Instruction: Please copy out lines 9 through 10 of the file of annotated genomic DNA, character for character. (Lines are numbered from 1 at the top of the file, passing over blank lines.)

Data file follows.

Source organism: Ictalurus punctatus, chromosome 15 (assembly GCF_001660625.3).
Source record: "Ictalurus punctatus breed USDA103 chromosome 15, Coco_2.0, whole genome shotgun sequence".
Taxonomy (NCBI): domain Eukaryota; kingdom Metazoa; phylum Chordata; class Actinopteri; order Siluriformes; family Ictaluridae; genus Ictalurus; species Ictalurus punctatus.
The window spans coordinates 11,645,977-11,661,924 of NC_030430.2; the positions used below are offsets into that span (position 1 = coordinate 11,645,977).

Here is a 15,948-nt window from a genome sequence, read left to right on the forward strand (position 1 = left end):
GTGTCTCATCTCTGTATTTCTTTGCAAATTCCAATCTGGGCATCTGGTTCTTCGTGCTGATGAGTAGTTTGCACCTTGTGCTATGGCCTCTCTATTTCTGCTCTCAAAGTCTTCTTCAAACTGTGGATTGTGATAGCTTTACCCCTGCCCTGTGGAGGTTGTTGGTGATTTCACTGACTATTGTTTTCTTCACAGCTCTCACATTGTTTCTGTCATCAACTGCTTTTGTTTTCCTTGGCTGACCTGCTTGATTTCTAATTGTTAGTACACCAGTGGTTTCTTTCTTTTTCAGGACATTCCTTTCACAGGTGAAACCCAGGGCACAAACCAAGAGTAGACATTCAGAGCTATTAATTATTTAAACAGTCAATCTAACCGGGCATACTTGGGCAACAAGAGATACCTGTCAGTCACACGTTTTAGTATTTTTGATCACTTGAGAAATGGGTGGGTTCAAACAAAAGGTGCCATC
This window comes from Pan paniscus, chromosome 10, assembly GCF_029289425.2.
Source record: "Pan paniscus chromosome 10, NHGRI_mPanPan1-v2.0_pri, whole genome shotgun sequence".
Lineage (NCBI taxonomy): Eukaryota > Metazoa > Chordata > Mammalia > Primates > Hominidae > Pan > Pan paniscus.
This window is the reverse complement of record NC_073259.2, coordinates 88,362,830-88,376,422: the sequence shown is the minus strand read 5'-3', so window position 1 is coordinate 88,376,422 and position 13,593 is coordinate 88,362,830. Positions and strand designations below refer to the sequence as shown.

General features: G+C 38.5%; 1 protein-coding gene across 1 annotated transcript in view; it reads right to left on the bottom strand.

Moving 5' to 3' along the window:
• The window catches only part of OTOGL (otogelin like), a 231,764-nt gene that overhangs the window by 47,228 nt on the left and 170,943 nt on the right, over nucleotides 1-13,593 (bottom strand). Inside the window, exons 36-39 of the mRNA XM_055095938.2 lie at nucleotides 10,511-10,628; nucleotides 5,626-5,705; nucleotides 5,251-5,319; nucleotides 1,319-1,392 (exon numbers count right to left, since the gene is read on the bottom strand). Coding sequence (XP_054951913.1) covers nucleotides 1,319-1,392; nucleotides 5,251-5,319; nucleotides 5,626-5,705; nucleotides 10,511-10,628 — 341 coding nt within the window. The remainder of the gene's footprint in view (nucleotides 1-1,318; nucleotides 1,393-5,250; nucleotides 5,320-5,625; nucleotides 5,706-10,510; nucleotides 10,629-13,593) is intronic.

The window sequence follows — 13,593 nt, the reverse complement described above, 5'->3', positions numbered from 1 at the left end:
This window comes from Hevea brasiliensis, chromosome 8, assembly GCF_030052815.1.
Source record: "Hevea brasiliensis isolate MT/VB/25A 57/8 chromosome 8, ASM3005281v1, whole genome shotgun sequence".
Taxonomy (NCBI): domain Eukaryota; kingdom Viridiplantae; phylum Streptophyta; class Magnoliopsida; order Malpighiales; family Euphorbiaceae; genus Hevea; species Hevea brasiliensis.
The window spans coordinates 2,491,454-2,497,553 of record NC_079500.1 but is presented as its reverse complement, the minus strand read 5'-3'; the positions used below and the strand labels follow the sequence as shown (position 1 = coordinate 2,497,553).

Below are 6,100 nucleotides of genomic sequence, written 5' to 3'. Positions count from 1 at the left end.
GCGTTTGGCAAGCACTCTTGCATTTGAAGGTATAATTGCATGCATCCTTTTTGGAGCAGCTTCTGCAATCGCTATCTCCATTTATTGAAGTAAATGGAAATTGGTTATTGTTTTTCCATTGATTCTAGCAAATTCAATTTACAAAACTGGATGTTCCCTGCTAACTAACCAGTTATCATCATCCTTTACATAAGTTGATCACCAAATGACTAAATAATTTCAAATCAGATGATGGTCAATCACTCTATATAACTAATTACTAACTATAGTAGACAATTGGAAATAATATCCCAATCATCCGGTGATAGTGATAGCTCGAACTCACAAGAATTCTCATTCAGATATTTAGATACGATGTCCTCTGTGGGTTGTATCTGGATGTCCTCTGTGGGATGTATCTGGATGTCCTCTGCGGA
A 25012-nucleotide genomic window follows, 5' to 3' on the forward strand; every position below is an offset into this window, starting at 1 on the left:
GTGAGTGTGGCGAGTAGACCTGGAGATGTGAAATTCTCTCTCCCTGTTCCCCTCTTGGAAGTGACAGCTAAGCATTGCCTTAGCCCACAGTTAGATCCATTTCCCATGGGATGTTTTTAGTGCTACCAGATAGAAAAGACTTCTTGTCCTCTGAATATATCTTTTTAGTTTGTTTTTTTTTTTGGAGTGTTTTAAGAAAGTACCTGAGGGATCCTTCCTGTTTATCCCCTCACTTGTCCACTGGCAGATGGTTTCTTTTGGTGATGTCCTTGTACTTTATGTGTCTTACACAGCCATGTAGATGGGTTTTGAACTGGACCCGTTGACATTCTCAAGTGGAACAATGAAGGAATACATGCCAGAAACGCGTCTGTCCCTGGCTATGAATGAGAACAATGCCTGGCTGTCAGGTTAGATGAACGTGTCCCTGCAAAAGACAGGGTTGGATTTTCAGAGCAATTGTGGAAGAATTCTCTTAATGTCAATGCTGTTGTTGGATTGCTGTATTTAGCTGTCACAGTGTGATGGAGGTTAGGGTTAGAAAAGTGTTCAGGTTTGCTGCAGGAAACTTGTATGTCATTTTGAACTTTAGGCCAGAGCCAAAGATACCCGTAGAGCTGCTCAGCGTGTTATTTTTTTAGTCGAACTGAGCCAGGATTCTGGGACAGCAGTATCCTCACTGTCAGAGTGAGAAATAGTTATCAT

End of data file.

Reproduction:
Lineage (NCBI taxonomy): Eukaryota > Metazoa > Chordata > Mammalia > Primates > Hominidae > Pan > Pan paniscus.
This window is the reverse complement of record NC_073259.2, coordinates 88,362,830-88,376,422: the sequence shown is the minus strand read 5'-3', so window position 1 is coordinate 88,376,422 and position 13,593 is coordinate 88,362,830. Positions and strand designations below refer to the sequence as shown.